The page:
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I’ve only got a baby-sized lathe, so I couldn’t make a round seat. Foolishly, I made it octagonal instead. It’s not a disaster but hexagonal would surely have been a better shape for something with 3 legs.

Here’s the stool assembled dry.

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And here, after gluing and cleaning up.

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I painted it with a warm grey undercoat, top coated with a flat white eggshell and finally cut it back with fine wet and dry paper to give it a slightly distressed look.

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The stool is strong, stable and light but, at this size, not much use for anyone but a young child. However, I’ve learnt how to build one and I shall make the next twice the height.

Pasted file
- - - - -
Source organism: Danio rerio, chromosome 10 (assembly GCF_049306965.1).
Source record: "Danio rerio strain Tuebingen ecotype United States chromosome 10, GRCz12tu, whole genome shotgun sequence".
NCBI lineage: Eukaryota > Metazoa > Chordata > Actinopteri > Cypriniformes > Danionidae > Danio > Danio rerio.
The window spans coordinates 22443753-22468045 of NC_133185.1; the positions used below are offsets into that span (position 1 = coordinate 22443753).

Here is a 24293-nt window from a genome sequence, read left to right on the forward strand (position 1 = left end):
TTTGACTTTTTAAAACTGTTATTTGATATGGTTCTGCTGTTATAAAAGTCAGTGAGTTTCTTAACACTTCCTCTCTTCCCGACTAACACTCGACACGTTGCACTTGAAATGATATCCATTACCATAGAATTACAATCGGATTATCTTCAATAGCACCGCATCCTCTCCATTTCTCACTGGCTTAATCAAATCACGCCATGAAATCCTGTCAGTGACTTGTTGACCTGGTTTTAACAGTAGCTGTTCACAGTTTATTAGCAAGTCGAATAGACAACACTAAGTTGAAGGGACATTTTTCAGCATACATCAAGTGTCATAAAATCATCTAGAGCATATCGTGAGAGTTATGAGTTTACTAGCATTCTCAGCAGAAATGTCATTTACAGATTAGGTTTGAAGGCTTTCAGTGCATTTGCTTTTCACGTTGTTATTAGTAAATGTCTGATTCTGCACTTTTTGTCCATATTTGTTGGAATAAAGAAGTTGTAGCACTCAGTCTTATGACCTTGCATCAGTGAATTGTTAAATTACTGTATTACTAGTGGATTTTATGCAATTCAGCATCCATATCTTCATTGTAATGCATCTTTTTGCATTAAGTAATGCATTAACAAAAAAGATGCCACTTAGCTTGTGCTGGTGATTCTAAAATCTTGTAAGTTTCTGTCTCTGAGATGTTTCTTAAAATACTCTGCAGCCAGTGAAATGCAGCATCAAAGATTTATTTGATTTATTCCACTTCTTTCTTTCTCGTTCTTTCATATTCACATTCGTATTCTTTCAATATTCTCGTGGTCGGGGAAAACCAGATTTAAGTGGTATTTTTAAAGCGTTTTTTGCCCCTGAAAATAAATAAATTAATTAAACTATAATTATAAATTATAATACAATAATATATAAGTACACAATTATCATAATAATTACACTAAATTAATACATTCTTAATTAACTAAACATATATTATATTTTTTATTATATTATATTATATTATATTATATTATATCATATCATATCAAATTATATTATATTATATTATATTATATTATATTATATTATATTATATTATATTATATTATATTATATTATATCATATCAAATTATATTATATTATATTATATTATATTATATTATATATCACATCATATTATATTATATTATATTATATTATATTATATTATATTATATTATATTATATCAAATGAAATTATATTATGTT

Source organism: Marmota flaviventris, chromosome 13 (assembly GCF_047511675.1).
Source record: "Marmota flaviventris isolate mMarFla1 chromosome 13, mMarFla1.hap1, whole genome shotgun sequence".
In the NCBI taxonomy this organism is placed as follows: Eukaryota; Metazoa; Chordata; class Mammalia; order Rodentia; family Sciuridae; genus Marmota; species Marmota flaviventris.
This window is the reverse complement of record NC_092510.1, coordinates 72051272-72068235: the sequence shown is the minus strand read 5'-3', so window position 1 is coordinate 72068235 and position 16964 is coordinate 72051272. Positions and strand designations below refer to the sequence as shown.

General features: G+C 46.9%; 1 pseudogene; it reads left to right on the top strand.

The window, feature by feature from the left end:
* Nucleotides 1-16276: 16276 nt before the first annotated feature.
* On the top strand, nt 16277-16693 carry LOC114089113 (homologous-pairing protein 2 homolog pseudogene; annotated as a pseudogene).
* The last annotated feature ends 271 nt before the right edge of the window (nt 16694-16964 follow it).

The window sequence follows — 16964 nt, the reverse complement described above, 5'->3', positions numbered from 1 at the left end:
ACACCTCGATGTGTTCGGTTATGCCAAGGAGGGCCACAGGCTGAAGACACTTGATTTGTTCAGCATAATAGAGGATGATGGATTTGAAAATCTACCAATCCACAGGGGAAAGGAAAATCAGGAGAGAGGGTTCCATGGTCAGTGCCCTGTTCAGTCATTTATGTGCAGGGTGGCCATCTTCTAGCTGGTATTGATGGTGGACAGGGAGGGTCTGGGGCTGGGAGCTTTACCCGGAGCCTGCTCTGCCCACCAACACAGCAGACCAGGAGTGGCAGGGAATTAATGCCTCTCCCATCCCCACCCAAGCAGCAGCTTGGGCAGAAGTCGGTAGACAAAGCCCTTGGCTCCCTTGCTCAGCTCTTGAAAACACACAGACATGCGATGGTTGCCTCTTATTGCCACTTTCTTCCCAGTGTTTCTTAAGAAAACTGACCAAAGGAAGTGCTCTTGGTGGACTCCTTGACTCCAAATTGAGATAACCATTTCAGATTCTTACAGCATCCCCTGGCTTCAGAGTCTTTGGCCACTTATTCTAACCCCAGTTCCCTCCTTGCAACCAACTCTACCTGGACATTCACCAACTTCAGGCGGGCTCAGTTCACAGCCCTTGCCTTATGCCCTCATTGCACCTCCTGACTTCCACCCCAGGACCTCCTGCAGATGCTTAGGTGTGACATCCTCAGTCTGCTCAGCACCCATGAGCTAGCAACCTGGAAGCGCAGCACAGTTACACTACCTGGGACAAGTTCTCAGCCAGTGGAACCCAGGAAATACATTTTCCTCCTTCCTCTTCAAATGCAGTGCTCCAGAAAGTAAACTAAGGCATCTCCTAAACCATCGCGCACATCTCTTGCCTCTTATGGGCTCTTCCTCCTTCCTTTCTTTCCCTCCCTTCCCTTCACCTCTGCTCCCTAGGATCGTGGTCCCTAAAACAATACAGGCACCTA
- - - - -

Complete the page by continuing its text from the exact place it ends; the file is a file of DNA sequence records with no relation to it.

Click on thumbnails below for larger versions of the photographs.

A couple of years ago I saw Ai Weiwei’s installation “Bang” at the Venice biennale and I’ve been meaning to post some photographs of it ever since. It was shown in the French pavillion at the Giardini della Biennale.

 
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Nearly 900 traditional Chinese three-legged wooden stools had been ingeniously joined together to make a huge three dimensional lattice work of wood.
 

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A closer look to give a sense of how it was put together.
 

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And here’s a more detailed view of the joinery of these stools.